Fifteen Maalot by Simcha Tropp


This Monday night, we are all going to read and discuss the story of Pesach using the Haggadah as the basis for the discussion.  As part of this story, we will learn about fifteen acts of kindness that Hashem did for Bnei Yisrael. These kind acts range from taking us out of Egypt, to giving the Torah, and then to building the Beit Hamikdash once Bnei Yisrael enters Eretz Yisrael.  After mentioning each act we then say “Dayenu,” that had this been the only kindness that Hashem had done for us it would have been sufficient.  However, how could it have been enough if Hashem only took us out of Mitzrayim, and had not given Bnei Yisrael the Torah or allowed them to build the Beit Hamikdash?  Wasn’t the whole purpose of Yetziat Mitzrayim to give us the Torah and build the Beit Hamikdash?

A common answer to this question is given by the Malbim, who says that “Dayenu” really means that even if Hashem only performed this one act it would have been enough to require us to say Hallel.  Thus, the real purpose of Dayenu is to prepare us for the recitation of Hallel, and if one of these kindnesses would have merited a recitation of Hallel how much more so should fifteen acts of kindness necessitate Hallel.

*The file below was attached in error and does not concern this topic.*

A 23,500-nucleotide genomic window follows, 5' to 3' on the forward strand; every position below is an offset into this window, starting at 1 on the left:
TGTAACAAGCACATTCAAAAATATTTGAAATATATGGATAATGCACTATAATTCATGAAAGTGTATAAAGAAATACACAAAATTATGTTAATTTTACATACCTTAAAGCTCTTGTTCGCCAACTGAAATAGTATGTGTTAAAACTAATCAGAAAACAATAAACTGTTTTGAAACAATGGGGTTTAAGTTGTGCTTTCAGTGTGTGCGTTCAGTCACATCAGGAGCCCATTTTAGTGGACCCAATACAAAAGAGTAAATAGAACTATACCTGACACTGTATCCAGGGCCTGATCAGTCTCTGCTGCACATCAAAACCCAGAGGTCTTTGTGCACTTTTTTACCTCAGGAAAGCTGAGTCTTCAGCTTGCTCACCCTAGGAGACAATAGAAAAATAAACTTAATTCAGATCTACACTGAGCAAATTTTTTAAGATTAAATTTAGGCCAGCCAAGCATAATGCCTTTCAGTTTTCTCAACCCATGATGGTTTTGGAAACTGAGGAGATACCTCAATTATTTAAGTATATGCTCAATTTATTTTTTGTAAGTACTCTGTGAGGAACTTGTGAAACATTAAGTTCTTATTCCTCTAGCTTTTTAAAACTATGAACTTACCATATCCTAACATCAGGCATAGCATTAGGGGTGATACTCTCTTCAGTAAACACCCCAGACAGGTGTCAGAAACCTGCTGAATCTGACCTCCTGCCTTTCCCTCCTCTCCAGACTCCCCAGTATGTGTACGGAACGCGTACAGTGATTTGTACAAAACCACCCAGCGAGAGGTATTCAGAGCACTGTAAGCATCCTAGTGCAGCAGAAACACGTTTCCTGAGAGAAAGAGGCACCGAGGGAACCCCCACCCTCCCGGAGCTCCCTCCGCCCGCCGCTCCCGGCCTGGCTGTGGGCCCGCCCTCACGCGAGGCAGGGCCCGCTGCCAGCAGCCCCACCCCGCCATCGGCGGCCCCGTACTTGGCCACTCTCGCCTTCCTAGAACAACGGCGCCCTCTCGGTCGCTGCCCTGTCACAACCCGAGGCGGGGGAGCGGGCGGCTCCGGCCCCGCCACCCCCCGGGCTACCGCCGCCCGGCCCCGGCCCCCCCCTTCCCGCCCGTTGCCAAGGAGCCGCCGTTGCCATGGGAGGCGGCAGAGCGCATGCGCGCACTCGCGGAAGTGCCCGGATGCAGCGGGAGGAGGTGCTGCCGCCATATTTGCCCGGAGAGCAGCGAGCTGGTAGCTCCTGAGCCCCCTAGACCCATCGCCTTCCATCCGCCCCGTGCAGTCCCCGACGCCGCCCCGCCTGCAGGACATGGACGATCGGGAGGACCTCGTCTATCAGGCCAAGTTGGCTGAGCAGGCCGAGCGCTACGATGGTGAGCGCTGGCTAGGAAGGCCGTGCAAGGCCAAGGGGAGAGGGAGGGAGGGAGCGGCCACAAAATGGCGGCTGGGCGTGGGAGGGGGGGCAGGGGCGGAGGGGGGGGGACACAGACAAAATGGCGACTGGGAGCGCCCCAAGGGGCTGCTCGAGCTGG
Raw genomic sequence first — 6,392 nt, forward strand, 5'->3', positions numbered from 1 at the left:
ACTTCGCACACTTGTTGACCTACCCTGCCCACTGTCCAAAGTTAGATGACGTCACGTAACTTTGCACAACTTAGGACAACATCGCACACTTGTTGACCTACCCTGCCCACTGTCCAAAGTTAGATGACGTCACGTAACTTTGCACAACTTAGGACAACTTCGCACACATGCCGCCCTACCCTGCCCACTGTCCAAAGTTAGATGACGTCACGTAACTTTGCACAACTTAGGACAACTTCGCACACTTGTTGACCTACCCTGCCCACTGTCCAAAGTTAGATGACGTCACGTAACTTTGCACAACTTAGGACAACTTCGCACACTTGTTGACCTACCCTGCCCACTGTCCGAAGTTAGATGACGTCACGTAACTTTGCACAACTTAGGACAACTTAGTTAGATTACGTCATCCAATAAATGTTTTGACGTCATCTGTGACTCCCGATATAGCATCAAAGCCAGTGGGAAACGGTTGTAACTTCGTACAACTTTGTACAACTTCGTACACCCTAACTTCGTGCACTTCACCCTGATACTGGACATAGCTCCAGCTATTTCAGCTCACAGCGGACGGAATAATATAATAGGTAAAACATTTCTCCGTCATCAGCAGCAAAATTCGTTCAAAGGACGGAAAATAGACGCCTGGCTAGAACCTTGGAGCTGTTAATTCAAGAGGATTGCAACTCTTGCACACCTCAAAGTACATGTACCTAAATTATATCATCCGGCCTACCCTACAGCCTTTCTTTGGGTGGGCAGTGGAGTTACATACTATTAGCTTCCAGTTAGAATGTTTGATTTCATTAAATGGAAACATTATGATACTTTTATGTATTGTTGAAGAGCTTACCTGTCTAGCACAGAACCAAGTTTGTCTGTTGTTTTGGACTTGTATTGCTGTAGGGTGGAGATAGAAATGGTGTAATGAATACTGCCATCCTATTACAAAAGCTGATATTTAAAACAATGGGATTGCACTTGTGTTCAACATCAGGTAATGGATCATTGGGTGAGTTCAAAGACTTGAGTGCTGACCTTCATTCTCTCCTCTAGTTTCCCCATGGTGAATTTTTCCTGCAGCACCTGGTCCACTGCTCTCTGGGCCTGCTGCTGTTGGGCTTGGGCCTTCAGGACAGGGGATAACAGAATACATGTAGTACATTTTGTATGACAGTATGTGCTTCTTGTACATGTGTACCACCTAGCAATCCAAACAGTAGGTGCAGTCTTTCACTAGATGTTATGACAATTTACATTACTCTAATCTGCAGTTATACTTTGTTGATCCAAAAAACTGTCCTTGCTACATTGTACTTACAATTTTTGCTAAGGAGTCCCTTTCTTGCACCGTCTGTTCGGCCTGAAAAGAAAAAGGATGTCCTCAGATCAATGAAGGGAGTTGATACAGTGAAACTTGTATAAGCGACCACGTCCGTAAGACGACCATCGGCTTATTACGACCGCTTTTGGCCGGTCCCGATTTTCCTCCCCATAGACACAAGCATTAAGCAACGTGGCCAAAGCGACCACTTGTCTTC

The Vilna Gaon writes that the “song” of Dayenu is very similar to the fifteen generations between Avraham Avinu and Shlomo Hamelech, the constructor of the Beit Hamikdash.  It is also similar to the fifteen steps in the Beit Hamikdash that led up to the Chatzer Hapinimit, the inner courtyard.  In each of these examples there are fifteen steps leading up to an ultimate goal.  Similarly, Rav Menachem Leibtag says that the lesson of Dayenu is that we must try to see the importance of each individual step, rather then just viewing the Beit Hamikdash as the only goal.

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